Next, add a function prototype to the b_playermos.h file. It should look like this: 

	void Player_Heal(edict_t *ent, edict_t *other); //+ - BD - 1/16 - Declaration of the new function
Save the header file. We're almost home...

Displaying healing health points on the status bar

The last thing we need to do is to give the medic a visual gauge to tell him how many healing points he possesses. This way, he knows when to go hunting for MedKits. This subject could take a tutorial all by itself to explain fully (and might if I get around to it), but for now I'll give you the quick 'n' dirty explanation of how to display stuff on the statusbar.

First, you need to understand that there are three parts to creating the statusbar.

Pardon my spooging, but I can't help saying it again. Id really writes COOL code. The statusbar code concept is so easy that once you grasp the structure of the macro language and determine where to set the values, it's a snap to modify the statusbar almost any way you wish.

OK, first we need to add a declaration for our heal_health variable in the STAT_* list within q_shared.h. This serves as an array index to allow the statusbar code to get at the actual numeric value of our heal_health points. Here's the code: !-Code block-->

	#define	STAT_FLASHES	15	// cleared each frame, 1 = health, 2 = armor
	#define	STAT_HEAL	16	//+ BD 1/20 - Added for healing point display above health
	#define	MAX_STATS	32

Note that the maximum number of STAT variables is 32... That means we've got room to spare for further additions down the road. Next, we need to insert a new macro into the code within g_spawn.c. This is tricky to find, since it's not commented at all.... Go to line 590, and scroll down from there. You'll see a list of grouped lines enclosed in quotes. This is actually two macro sets, one for a single player statusbar, and another for a deathmatch statusbar. Look for the code below and make the modifications indicated:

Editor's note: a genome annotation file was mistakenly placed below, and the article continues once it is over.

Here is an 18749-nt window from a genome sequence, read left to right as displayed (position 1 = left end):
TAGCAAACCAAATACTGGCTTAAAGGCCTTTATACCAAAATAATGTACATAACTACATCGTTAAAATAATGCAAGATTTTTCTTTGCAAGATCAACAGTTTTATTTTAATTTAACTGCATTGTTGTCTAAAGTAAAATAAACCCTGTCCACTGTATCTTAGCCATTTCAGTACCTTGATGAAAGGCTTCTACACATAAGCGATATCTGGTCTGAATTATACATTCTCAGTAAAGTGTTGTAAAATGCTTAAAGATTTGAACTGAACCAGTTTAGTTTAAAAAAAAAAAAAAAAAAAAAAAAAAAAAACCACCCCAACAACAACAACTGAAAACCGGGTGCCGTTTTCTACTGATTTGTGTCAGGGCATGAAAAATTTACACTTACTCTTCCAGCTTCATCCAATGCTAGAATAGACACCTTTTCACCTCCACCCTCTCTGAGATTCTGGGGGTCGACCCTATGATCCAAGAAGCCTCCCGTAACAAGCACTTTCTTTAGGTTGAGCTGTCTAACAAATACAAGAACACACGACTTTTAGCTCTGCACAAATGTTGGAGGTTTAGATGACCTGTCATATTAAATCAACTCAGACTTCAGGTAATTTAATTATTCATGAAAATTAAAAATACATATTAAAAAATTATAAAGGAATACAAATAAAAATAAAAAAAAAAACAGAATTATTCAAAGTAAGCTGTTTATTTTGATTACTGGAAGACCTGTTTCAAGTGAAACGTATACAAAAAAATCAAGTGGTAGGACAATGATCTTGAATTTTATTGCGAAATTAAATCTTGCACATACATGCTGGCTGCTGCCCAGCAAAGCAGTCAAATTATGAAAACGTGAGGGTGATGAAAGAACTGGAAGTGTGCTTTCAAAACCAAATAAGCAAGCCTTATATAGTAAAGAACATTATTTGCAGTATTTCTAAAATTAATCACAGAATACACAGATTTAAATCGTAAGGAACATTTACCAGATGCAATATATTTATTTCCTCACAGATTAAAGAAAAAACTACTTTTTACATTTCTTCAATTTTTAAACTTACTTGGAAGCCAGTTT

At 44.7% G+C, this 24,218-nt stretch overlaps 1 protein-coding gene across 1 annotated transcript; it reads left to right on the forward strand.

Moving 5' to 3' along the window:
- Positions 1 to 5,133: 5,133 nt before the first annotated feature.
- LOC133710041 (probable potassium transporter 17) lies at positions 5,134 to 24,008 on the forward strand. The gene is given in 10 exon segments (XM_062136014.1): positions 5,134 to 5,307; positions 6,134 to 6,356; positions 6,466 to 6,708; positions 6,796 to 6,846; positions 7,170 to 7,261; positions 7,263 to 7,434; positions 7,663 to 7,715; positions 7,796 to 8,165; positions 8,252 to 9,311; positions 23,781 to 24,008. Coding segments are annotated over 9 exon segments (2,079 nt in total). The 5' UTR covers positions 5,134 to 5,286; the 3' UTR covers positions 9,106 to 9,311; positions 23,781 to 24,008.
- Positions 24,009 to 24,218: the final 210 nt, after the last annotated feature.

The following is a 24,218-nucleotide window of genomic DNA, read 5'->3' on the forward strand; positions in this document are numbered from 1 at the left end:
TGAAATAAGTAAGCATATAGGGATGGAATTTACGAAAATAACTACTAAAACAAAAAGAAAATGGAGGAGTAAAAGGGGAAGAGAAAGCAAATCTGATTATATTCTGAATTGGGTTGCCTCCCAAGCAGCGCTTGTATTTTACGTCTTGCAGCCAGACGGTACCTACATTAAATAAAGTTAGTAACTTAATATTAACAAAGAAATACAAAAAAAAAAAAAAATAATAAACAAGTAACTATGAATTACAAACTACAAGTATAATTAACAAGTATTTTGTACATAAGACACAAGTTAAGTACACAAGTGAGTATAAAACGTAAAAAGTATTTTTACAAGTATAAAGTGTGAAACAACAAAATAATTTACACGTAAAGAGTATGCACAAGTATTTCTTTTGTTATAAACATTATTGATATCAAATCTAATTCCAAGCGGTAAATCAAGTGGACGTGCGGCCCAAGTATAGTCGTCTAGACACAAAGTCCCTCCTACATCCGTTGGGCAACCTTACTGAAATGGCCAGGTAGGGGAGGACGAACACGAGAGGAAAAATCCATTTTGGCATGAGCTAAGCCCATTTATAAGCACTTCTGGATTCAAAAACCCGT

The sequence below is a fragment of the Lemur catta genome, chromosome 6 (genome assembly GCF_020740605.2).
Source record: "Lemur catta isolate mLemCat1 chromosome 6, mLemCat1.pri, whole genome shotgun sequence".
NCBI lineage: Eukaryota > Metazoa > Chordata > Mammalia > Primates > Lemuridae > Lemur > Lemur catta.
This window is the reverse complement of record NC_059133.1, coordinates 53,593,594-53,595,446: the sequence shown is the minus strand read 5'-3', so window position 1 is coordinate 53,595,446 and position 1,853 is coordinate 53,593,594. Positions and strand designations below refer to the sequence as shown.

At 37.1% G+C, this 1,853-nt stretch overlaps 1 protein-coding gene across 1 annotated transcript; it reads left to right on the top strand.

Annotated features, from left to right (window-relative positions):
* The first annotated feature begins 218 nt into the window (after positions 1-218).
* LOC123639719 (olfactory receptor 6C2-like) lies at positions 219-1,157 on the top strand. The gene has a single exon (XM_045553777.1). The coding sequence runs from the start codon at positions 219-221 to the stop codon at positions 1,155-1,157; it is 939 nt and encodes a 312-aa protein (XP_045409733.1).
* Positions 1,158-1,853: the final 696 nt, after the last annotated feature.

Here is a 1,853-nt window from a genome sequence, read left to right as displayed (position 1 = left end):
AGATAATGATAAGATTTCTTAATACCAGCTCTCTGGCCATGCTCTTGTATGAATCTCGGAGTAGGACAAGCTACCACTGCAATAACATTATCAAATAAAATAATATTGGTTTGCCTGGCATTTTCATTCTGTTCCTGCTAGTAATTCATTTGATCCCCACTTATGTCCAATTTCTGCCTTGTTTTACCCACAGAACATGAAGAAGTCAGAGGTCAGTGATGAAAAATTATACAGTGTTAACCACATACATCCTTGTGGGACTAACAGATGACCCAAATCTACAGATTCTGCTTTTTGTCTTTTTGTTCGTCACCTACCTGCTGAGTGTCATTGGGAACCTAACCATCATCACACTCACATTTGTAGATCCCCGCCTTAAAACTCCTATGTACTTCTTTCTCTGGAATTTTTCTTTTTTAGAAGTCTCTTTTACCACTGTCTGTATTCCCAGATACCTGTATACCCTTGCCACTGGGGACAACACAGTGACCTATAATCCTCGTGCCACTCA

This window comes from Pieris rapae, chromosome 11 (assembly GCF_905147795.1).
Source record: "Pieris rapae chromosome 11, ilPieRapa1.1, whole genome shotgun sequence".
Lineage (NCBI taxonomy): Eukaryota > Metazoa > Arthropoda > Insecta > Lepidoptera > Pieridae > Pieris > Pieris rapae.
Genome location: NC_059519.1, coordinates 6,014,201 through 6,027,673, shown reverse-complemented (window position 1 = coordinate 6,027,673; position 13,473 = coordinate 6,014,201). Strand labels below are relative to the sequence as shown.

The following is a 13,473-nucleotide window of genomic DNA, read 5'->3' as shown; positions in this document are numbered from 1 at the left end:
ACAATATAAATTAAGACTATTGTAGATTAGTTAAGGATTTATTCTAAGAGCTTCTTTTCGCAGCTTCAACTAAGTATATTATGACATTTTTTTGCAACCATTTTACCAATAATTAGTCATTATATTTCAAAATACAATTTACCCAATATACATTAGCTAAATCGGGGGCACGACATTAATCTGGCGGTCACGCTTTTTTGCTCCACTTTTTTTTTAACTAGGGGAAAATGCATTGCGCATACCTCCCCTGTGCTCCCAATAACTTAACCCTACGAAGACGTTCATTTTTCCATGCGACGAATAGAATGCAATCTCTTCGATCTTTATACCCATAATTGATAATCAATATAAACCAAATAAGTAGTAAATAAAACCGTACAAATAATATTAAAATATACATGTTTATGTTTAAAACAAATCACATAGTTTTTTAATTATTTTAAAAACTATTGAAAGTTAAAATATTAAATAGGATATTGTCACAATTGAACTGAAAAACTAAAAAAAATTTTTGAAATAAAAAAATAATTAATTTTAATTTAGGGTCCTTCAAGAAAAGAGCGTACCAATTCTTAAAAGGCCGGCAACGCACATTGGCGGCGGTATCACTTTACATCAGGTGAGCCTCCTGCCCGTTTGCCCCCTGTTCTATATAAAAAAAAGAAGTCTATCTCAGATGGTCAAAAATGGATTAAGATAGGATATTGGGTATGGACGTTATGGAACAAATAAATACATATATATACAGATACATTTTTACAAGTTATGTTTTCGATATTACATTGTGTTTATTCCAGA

char *dm_statusbar =
	"yb	-24 "
	// health
	"xv	0 "
	"hnum "
	"xv	50 "
	"pic 0 "
	//+ BD 1/20 Healing Points
	"if 16 "		//+BD 1/20 The index of our STAT value defined in q_shared.h
	"	xv	75 "	//+BD 1/20 The X value from left of screen for the numeric display
	//"	yb -48"		//+BD 1/20 Y value from bottom of statusbar for numeric display.
	"	num 3 16"	//+BD 1/20 Display a number - 3 digits use the value of STAT index #16
	"	xv	125 "	//+BD 1/20 X value from left screen of icon
	//"	yb -48"		//+BD 1/20 Y value from bottom of statusbar for icon
	"	pic 0 "		//+BD 1/20 index of picture array to show as icon
	"endif "		//+BD 1/20 Close the if statement
We want to change only the deathmatch statusbar (hence we change below *dm_statusbar). The comments in our added code are pretty straightforward. We're adding a new macro to tell the statusbar code where and how to display our heal_health value, along with a health icon.

Finally, we need to make an addition to the p_hud.c file. This file is where the code lives to draw the statusbar or heads up display (hud, get it?). First, add the declaration for our functions by including the header file:

	//+ BD 1/20 Add include for declare statements
	#include "b_playermos.h"
Then, insert code to make our heal_health value display on the statusbar:

	ent->client->ps.stats[STAT_HEALTH] = ent->health;
	//+ BD 1/20 Add Healing points to display. They get displayed directly above
	//+ BD the health points if greater than zero...
	if(ent->client->resp.mos == MEDIC)	//+BD 1/20 If we're a medic...
	{									//+BD 1/20
		ent->client->ps.stats[STAT_HEAL] = ent->client->pers.heal_health; //+BD 1/20 associate our value with the STAT_HEAL index pointer
	}									//+BD 1/20
	// ammo

The result

We're done! Compile and run your new DLL as usual. You now have a fully functional medic player class. With a little elbow grease and a good idea, it shouldn't' be hard to extend this tutorial to cover multiple classes.

Extra Credit: Implement a max_heal variable that caps the number of healing points a medic may accumulate.

Contacting the Author

Questions? Problems? Write me, and I'll try to answer your question or help you with debugging. Send your queries to me here.

Tutorial written by GreyBear